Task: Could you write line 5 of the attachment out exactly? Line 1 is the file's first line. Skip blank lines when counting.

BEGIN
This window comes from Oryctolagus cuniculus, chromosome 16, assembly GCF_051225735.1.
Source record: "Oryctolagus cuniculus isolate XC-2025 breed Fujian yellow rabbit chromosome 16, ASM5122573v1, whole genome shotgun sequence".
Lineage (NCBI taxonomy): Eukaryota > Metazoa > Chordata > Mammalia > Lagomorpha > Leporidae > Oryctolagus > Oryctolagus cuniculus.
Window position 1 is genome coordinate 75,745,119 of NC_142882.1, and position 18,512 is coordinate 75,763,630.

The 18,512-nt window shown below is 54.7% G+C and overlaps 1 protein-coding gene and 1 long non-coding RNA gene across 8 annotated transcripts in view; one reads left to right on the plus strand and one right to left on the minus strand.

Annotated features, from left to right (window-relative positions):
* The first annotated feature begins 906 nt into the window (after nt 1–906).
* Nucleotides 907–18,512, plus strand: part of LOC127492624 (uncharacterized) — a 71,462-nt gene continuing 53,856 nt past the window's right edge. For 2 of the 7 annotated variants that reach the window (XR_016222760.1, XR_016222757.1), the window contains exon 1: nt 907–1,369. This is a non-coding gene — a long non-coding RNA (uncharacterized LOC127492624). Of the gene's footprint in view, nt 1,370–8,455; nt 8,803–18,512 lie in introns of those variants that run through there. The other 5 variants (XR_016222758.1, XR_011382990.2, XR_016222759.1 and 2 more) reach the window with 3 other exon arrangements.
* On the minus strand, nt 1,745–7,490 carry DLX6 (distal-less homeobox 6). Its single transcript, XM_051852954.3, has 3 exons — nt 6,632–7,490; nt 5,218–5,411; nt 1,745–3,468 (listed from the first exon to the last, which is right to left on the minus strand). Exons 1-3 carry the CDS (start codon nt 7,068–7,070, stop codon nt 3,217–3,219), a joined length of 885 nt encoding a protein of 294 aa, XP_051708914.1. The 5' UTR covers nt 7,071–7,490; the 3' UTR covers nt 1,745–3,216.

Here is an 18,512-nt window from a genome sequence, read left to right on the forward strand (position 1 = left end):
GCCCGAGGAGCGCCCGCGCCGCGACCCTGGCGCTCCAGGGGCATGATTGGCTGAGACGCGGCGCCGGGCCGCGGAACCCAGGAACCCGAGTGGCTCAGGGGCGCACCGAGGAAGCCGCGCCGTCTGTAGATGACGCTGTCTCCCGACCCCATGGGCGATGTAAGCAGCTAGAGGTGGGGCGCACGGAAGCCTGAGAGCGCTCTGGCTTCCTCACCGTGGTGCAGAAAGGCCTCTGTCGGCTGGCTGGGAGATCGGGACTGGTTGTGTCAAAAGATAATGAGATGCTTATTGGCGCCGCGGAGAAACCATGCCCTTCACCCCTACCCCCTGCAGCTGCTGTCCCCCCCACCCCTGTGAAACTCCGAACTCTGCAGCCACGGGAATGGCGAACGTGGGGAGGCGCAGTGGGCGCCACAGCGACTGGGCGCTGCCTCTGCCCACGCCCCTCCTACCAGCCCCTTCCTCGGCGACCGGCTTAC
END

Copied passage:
The 18,512-nt window shown below is 54.7% G+C and overlaps 1 protein-coding gene and 1 long non-coding RNA gene across 8 annotated transcripts in view; one reads left to right on the plus strand and one right to left on the minus strand.